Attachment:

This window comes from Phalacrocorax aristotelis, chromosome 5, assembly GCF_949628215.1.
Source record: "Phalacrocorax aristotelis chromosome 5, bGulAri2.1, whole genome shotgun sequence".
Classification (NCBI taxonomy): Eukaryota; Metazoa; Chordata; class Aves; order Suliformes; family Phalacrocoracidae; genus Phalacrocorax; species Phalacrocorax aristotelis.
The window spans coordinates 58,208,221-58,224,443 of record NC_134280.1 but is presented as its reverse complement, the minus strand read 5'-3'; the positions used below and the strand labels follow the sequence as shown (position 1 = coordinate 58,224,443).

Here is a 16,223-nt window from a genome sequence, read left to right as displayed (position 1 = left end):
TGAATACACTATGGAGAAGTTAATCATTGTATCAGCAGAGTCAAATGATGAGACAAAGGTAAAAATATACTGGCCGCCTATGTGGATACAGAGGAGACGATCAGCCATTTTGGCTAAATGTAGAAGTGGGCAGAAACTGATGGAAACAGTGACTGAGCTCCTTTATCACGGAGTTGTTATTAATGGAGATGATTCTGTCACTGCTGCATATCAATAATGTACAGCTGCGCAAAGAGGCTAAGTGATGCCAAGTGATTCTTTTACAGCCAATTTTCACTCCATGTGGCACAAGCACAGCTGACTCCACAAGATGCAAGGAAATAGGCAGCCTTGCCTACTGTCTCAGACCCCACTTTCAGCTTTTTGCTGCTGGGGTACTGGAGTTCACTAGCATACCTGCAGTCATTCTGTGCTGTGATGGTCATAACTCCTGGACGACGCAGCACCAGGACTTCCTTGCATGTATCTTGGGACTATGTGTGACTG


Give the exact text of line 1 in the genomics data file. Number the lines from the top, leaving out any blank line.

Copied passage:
This window comes from Phalacrocorax aristotelis, chromosome 5, assembly GCF_949628215.1.